With a footprint of 35cm x 29cm and a thickness exceeding more than 4cm, it is far more voluminous than thin-and-light laptops with similar configuration. It is also far more expandable and, of interest to us, in another league when it comes to durability and ruggedness.

Durabook used a Magnesium alloy chassis with plenty of plastic to absorb shocks, bumps and scratches. At its thickest, for example, the screen’s bezel reaches 40mm. So much protection means that it easily adheres to IP53 and MIL-STD-810G certifications. No, it won’t survive being submerged in salt water but almost everything else should be fine, including a 4ft drop.

The screen is recessed by about 5mm, an order of magnitude more compared to normal laptops. A privacy flap hides the webcam and the base itself is a good 25mm thick, making it a challenge for whoever wants to try touch typing for a prolonged period.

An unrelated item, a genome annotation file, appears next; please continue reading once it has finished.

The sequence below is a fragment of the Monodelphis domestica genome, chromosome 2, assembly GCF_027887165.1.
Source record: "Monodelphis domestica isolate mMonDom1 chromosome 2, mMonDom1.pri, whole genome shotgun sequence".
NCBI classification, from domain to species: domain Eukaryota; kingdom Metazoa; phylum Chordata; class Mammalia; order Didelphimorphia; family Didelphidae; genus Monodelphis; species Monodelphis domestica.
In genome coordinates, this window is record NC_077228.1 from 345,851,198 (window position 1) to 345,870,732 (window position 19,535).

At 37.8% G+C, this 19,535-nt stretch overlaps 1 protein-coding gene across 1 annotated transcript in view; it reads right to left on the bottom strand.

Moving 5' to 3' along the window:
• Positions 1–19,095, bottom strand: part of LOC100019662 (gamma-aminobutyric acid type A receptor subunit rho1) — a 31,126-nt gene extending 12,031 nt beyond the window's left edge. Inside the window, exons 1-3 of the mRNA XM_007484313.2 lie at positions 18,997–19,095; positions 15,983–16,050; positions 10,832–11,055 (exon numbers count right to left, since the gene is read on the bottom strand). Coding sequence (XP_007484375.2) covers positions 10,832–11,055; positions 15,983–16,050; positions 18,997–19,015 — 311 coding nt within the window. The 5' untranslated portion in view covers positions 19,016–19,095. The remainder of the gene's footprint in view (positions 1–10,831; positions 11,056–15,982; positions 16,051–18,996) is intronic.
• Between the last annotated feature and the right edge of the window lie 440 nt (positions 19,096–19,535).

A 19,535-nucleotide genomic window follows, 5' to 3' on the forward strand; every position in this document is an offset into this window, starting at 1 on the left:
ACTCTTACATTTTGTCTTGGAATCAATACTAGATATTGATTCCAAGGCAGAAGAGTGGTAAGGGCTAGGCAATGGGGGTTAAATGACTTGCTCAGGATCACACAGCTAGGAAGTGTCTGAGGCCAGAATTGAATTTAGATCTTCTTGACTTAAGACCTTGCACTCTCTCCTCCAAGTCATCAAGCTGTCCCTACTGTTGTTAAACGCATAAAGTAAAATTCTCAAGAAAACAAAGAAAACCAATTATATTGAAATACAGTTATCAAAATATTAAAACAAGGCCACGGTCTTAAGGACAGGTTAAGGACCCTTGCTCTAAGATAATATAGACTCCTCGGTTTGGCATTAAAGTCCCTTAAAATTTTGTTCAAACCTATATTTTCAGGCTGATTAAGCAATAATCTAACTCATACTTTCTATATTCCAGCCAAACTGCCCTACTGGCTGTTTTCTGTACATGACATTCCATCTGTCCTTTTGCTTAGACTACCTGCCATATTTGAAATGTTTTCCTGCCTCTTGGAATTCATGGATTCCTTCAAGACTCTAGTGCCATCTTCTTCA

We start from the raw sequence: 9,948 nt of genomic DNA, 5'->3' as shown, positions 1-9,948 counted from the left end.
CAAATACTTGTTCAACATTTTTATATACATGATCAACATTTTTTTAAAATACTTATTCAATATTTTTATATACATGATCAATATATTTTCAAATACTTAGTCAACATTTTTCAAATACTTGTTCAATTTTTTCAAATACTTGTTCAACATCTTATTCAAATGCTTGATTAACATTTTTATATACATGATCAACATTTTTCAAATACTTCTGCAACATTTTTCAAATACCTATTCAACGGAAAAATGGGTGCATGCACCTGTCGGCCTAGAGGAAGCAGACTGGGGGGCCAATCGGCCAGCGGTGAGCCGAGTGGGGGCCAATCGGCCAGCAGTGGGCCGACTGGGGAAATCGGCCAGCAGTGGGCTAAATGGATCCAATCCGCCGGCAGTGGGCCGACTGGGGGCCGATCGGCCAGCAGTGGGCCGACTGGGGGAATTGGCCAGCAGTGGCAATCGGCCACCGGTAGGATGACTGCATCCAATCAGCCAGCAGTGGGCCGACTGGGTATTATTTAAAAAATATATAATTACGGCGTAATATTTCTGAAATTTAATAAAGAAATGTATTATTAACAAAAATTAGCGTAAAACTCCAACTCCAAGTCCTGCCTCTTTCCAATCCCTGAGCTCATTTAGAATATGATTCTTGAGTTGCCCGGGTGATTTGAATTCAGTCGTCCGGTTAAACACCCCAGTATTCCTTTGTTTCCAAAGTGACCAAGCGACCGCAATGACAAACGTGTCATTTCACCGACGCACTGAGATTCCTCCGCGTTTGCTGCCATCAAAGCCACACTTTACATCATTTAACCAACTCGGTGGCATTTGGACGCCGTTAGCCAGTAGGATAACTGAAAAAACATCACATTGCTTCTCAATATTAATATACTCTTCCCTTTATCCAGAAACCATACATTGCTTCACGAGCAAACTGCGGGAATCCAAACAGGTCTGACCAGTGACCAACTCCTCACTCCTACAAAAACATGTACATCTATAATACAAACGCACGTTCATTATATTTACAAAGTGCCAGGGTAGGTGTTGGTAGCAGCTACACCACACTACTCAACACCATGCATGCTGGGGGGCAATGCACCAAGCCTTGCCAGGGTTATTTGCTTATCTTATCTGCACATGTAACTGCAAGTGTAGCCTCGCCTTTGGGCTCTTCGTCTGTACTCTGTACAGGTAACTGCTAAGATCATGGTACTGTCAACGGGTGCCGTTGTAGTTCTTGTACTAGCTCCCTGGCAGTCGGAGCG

Durabook S14I 3

(Image credit: Future)

The front of the device contains a handle as well as indicator lights for power, two batteries, wireless connectivity and network. On the right is a removable caddy that houses the system drive, a headphone socket, an SD card reader and a Wi-Fi switch. The last flap houses three full size USB ports, one of which is a USB 2.0. 

The back hosts, behind two separate flaps, one HDMI connector, a USB 2.0 port, VGA, DB15/Serial and LAN connector. The left hand side houses two swappable bays; ours had a DVD writer and a battery but you can swap the former for another bigger battery and the latter for a smart card reader.

Note that all flaps are tightly fitted and you will need to use your fingernails to open them. If yours is too long, there’s a real risk of breaking them.